Note: Mike McGreer is a candidate for the Mesquite seat on the Virgin Valley Water Board November election.
Mesquite, NV. As expected, the Virgin Valley Water Board (VVWB) on Tuesday passed onto contractors an increase in new construction water hook-ups. That amounts to a 40% increase from the current $2,650 to $6,629.78 per Equivalent Dwelling Unit (EDU).
Water board president Nephi Julien said that they may have new numbers in a year or two.
An Equivalent Dwelling Unit represents the water usage of 1 typical single-family residential connection. Thus, the price increases for larger buildings increase represented proportionally in their Table.
The VVWB assumes that increasing the SDC does not create a significant economic burden on business nor restrict the formation, operation, or expansion because they can pass the buyers’ costs.
“Because development cannot continue without water service, all those benefitted by and impacted by ongoing growth and development will continue to receive such benefits.” [i]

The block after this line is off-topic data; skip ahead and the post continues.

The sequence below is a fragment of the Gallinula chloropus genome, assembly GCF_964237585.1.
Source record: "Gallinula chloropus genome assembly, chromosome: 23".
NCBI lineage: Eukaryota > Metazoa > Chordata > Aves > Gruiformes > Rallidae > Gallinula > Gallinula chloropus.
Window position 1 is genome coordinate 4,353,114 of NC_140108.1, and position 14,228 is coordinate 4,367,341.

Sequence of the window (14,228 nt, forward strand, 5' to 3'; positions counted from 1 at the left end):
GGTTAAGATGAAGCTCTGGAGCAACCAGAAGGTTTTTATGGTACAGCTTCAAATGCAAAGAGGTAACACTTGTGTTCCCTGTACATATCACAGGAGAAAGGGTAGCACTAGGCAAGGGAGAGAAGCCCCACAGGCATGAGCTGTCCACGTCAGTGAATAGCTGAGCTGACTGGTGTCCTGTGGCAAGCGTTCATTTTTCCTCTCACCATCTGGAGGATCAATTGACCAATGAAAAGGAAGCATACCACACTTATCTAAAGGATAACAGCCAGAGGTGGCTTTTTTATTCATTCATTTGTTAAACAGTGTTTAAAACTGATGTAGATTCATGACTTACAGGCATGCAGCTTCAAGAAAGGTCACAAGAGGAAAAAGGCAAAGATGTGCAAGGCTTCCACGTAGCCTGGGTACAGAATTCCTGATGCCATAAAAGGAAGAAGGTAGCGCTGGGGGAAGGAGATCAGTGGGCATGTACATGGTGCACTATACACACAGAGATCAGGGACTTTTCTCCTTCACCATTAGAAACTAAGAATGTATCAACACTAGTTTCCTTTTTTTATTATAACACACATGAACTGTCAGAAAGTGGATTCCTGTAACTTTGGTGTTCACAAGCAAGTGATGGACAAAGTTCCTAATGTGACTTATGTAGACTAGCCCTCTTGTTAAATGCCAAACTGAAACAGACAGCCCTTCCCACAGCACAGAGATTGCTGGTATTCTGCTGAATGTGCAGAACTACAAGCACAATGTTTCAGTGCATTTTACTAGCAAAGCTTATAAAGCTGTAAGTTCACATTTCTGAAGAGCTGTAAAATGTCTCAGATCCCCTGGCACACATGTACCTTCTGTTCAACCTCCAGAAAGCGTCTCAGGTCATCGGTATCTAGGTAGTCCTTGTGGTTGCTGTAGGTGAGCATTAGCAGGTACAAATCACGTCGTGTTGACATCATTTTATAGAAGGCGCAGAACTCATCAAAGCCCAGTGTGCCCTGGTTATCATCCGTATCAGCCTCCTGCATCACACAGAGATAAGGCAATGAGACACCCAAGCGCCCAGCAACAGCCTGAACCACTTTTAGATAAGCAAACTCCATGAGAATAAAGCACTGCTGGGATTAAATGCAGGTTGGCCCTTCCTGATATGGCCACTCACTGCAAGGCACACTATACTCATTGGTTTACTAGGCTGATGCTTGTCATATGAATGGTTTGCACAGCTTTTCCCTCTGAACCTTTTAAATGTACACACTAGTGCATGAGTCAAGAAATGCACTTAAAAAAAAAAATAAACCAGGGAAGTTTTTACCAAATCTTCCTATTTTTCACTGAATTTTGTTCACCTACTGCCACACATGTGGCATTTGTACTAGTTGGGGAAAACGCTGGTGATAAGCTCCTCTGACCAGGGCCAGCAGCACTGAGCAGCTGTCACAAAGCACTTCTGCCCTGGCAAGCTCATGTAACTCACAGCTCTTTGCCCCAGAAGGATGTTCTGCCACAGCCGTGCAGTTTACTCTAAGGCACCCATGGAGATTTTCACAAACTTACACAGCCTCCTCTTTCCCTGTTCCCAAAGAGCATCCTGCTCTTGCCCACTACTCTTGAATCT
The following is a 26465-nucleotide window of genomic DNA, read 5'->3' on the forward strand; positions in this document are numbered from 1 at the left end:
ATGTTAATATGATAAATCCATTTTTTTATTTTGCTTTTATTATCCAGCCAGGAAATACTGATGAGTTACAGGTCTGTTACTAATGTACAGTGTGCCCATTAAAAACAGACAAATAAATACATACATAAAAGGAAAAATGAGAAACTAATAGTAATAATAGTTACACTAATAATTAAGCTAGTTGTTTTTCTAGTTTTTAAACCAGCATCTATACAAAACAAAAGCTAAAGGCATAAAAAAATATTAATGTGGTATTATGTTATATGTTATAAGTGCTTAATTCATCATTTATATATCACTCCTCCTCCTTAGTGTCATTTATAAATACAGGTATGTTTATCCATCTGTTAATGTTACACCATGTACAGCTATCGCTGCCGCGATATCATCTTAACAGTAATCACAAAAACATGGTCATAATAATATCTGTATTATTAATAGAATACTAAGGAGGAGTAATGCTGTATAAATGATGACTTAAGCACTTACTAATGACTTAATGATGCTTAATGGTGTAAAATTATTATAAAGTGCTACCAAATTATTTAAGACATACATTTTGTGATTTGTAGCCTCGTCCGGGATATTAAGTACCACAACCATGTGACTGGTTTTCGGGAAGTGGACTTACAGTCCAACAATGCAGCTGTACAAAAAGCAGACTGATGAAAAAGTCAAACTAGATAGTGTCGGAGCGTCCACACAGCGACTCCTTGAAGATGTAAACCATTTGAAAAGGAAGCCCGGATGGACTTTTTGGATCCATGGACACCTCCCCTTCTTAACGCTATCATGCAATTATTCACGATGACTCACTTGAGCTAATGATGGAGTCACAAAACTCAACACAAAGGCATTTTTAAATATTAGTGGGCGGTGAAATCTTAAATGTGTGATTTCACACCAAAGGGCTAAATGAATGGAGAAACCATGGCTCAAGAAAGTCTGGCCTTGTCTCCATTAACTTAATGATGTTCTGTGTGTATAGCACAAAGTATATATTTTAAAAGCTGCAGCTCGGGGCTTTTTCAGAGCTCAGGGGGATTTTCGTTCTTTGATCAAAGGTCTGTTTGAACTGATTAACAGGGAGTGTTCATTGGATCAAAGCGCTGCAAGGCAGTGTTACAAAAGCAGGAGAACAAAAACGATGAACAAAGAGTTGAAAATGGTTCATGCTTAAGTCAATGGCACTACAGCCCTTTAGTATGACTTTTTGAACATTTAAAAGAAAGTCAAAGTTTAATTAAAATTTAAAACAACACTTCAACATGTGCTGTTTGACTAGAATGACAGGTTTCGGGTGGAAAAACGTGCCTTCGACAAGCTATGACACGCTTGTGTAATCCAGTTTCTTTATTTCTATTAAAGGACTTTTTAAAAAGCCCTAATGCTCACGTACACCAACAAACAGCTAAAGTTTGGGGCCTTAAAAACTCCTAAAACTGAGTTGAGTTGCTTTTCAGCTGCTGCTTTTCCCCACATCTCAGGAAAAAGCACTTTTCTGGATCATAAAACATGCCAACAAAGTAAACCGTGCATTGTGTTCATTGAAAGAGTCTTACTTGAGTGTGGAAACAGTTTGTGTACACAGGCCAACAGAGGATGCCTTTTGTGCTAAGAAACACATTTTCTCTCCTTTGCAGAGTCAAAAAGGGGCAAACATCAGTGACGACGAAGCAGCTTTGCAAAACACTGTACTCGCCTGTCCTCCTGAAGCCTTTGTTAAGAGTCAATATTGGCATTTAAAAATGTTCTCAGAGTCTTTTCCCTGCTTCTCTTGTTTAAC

But their decision does impact the entire community since it is based on the flawed logic that:
- Whereas: population growth is linear, and
- Whereas: water supply is available, and
- Whereas: water availability is positively correlated to population growth, and
- Whereas: delivering water costs money,
- Therefore, the VVWB must allocate new construction contractors.
They have the equation wrong: Growth does not drive actual water supply; actual water supply limits growth.
And they do not know how much water is available in the local basin (222). According to them, water will magically appear in the over permitted local basin located in an arid drought-prone region to meet demand.
By putting growth ahead of water, the VVWB can accuse the Mesquite City Council for setting the demand and by default infrastructure costs.
On October 20, 2015, VVWB Julien told the public that the Mesquite City Council, not the Water Board, controls water allocations.
According to Julien, “it is not our right to determine that someone gets water before somebody else. When a business comes to town and gets a permit from the city of Mesquite, and we do not like that business, that is the city of Mesquite’s problem. They are the ones who control that. If that business comes to town and they have the proper permits, we will provide the water – that is what we do.”
But they equivocate. Julien and the other board members in certifying water availability for a city-issued permit, by including in small print: “If water is available.”
[i] Virgin Valley Water District Impact Statement, l page 62